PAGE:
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Information Transmission and Preference Similarity

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  • Andreas Blume

    (Univ. of Iowa)

Abstract

This paper examines sets of Nash equilibria in sender-receiver games that are stable against replacement by alternative Nash equilibria. Such stable sets exist. In {\em partial common interest games} they contain only informative equilibria. The stability requirement sharpens currently available predictions for such games by (1) weakening the partial common interest condition, (2) ruling out strictly dominated actions, (3) reflecting the informativeness of the sender's strategy in the receiver's reply, and (4) by ruling out pooling actions. This approach is then used as a step toward unifying the study of partial common interest games and of Crawford and Sobel's parametric model of preference similarity.

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Bibliographic Info

Paper provided by EconWPA in its series Game Theory and Information with number 9605004.

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Length: 27 pages
Date of creation: 24 May 1996
Date of revision:
Handle: RePEc:wpa:wuwpga:9605004

Note: Zipped using PKZIP v2.04, encoded using UUENCODE v5.15. Zipped file includes 1 file -- ui9603.wpa (Latex, 27 pages)
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  1. Stein, Jeremy C, 1989. "Cheap Talk and the Fed: A Theory of Imprecise Policy Announcements," American Economic Review, American Economic Association, vol. 79(1), pages 32-42, March.
  2. Swinkels, J., 1991. "Evolutionary Stability with Equilibrium Entrants," Papers 9, Stanford - Institute for Thoretical Economics.
  3. Roger B. Myerson, 1986. "Credible Negotiation Statements and Coherent Plans," Discussion Papers 691, Northwestern University, Center for Mathematical Studies in Economics and Management Science.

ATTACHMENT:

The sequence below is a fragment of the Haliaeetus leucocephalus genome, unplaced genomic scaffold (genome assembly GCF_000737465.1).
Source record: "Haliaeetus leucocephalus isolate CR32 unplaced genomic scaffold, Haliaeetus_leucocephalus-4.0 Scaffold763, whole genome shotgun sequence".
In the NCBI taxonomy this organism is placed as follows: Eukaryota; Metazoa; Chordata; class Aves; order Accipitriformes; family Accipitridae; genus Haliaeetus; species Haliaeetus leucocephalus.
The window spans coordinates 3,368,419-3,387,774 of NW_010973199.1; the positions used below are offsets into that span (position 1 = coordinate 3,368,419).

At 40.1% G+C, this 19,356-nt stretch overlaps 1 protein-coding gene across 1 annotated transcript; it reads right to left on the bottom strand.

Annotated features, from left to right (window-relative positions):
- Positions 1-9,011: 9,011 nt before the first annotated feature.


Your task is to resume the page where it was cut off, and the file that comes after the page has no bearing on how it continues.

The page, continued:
4. Blume, A. & Kim, Y.G. & Sobel, J., 1993. "Evolutionary Stability in Games of Communication," Working Papers 93-07, University of Iowa, Department of Economics.
  5. David Austen-Smith & Jeffrey S. Banks, 1998. "Cheap Talk and Burned Money," Discussion Papers 1245, Northwestern University, Center for Mathematical Studies in Economics and Management Science.
  6. Matthews, Steven A. & Okuno-Fujiwara, Masahiro & Postlewaite, Andrew, 1991. "Refining cheap-talk equilibria," Journal of Economic Theory, Elsevier, vol. 55(2), pages 247-273, December.
  7. E. Kohlberg & J.-F. Mertens, 1998. "On the Strategic Stability of Equilibria," Levine's Working Paper Archive 445, David K. Levine.
  8. Matsui, Akihiko, 1992. "Best response dynamics and socially stable strategies," Journal of Economic Theory, Elsevier, vol. 57(2), pages 343-362, August.
  9. Matthew Rabin and Joel Sobel., 1993. "Deviations, Dynamics and Equilibrium Refinements," Economics Working Papers 93-211, University of California at Berkeley.
  10. M. Rabin, 2010. "Communication Between Rational Agents," Levine's Working Paper Archive 539, David K. Levine.
  11. repec:att:wimass:9218 is not listed on IDEAS
  12. V. Crawford & J. Sobel, 2010. "Strategic Information Transmission," Levine's Working Paper Archive 544, David K. Levine.
  13. I. Gilboa & A. Matsui, 2010. "Social Stability and Equilibrium," Levine's Working Paper Archive 534, David K. Levine.
  14. Blume, A. & De Jong, D.V. & Kim, Y.G. & Sprinkle, G.B., 1994. "Evolution of the Meaning of Messages in Sender-Receiver Games: An Experiment," Papers 9491, Tilburg - Center for Economic Research.
  15. Blume, A., 1993. "Neighborhood Stability in Sender-Receiver Games," Working Papers 93-15, University of Iowa, Department of Economics.
  16. Georg Nöldeke & Larry Samuelson, 1992. "The Evolutionary Foundations of Backward and Forward Induction," Discussion Paper Serie B 216, University of Bonn, Germany.
  17. J. Farrell, 2010. "Meaning and Credibility in Cheap Talk Games," Levine's Working Paper Archive 533, David K. Levine.
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